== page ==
Delhi forest dept working on draft tree adoption policy
Under the policy, individuals or NGOs will likely be able to take care of a tree for years, with the government providing financial assistance
A banyan tree in the middle of a narrow bylane in Old Delhi’s Nai Sarak, said to be over 150 years old, has been up for “adoption” by the state forest and wildlife department for the last two years, but is yet to be handed over to any individual or NGO, despite local interest. The reason – Delhi formally does not have a tree adoption policy in place which could facilitate the move.
However, the department is planning to formulate rules by the end of the year that will allow people to adopt the Nai Sarak tree, as well as other heritage trees across the Capital, officials said.
Under the proposed tree adoption policy, individuals or NGOs will likely be able to take care of a particular tree for several years, with the government also providing financial assistance, if required, for its upkeep.
Officials said they have begun work on the new policy, and the department plans to table a draft of their policy with Delhi’s Tree Authority (DTA) in its next meeting, scheduled for December.
The decision to facilitate tree adoption this way was taken at the last DTA meeting on August 30, which included participation from the horticulture directors of the Municipal Corporation of Delhi (MCD) and the New Delhi Municipal Council (NDMC).
“Director (horticulture) of the MCD and member of DTA has informed that MCD has already operationalised an online portal for the adoption of trees. It was decided that the department of forest and wildlife will study and assess the tree adoption policy of the MCD for extending it to the entire Delhi. The required proposal may be placed in the next meeting,” said the minutes of the meeting, released on September 4.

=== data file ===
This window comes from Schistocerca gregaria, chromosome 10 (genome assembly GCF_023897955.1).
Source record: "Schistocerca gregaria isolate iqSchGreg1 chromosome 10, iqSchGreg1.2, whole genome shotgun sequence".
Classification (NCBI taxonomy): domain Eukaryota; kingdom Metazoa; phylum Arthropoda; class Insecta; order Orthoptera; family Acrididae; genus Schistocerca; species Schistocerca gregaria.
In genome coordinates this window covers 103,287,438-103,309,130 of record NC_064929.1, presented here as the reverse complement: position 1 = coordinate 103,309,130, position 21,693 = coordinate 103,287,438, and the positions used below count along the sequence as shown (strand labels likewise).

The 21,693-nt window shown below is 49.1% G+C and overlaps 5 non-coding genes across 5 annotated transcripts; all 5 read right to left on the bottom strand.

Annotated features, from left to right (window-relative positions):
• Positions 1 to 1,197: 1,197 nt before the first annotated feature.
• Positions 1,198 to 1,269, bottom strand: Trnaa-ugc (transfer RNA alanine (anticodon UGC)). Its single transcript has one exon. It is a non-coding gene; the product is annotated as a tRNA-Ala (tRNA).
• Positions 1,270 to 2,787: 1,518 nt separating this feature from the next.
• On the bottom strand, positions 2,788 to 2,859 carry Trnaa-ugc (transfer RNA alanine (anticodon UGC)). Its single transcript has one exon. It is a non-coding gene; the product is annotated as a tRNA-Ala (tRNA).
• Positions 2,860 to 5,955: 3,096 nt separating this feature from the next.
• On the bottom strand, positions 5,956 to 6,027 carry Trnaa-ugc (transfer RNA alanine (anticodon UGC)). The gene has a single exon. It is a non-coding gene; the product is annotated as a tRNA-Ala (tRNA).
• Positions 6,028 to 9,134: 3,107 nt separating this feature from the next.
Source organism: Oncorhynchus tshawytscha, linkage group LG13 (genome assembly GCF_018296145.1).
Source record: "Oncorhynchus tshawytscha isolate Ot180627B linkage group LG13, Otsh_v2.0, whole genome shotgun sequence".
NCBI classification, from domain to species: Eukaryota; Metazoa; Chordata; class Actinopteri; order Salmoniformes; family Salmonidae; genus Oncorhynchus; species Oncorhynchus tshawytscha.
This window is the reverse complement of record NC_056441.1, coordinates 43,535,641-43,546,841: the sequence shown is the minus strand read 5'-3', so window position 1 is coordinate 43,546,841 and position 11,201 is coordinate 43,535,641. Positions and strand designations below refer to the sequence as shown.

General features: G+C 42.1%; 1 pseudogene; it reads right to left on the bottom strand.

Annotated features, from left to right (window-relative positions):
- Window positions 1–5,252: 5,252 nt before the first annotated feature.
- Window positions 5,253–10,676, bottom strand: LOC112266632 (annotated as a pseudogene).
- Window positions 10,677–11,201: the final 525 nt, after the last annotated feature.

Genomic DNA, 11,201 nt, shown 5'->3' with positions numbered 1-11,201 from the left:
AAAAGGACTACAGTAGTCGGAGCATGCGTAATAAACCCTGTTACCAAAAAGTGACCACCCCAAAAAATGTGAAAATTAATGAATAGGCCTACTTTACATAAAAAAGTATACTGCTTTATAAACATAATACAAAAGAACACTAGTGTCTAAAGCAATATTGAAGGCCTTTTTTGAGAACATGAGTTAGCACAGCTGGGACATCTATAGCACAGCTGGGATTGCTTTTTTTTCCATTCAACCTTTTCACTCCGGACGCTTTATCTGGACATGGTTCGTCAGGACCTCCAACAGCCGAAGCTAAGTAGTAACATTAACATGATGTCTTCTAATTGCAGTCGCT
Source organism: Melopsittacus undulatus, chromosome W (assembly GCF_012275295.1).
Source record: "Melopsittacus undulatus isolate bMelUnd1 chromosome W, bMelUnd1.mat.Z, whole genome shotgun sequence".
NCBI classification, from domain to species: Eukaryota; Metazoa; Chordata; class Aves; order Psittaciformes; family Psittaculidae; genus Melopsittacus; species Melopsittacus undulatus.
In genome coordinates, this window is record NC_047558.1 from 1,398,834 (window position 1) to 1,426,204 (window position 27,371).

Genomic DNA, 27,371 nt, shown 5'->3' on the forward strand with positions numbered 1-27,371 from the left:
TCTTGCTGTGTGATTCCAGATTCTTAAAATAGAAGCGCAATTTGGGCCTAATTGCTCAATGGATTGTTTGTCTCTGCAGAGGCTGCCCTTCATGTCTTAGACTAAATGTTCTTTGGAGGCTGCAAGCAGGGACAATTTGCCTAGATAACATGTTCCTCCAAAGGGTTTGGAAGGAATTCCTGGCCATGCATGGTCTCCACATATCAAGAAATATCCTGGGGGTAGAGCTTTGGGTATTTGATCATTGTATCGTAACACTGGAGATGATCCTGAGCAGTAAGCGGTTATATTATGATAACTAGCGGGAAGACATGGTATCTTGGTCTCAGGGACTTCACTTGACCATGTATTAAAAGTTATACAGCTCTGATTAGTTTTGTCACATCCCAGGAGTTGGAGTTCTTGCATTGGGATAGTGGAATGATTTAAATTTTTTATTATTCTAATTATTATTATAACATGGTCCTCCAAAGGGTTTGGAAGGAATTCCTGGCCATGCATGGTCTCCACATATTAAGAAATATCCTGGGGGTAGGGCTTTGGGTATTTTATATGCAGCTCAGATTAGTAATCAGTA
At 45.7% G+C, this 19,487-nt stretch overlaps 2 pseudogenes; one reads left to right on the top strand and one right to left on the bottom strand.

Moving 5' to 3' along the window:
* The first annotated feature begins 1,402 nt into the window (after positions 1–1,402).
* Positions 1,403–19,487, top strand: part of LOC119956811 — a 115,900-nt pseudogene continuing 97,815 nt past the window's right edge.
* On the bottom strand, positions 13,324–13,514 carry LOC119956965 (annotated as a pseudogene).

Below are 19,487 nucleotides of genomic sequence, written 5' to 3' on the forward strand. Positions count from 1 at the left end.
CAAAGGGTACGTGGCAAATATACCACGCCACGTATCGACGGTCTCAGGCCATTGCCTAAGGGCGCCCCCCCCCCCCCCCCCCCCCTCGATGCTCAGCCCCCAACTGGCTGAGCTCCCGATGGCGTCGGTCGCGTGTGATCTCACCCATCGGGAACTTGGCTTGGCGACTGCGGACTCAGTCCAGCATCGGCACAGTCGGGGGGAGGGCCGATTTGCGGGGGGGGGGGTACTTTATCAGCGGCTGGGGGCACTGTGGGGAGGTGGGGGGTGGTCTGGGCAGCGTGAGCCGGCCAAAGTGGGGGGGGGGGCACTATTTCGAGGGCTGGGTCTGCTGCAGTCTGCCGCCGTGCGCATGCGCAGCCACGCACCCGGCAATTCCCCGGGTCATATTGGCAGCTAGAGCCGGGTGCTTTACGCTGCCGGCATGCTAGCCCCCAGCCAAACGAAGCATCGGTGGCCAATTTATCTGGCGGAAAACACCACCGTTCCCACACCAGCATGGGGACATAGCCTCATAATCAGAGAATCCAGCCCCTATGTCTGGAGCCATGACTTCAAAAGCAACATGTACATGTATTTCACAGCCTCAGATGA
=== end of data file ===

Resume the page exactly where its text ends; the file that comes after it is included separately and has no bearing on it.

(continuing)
A forest department official said the criteria for the policy — the age of tree to be adopted, financial assistance, and the tenure of adoption — will be discussed in due course and can be notified once DTA, the forest department, and the Delhi cabinet approve it. “The aim is to have the policy ready before the next DTA meeting,” the official said.
At present, MCD’s policy does not allow trees to be adopted, but the civic body plants a new sapling as part of its “gift a tree” scheme and takes care of it, on behalf of people. For ₹2,000-2,500, a sapling is planted and the tree guard has details of the person in whose name the tree has been “gifted”.
“We then take care of the tree over its lifetime at no added cost, and the person adopting it can visit it whenever they want and take care of it,” an MCD official said.
Bhavreen Kandhari, an environmental activist, said though the proposal seems good on paper, the forest department and DTA need to focus on other areas first.
“DTA should first prioritise fulfilling its fundamental duty of conducting a comprehensive tree census in Delhi, like they have committed to, before making any decisions regarding tree adoptions. It appears that, without even identifying trees, the authority may be considering transferring the responsibility of protecting the trees to citizens,” she said, adding that Delhi can draw valuable lessons from Chandigarh and Haryana, where the governments have successfully identified heritage trees for protection.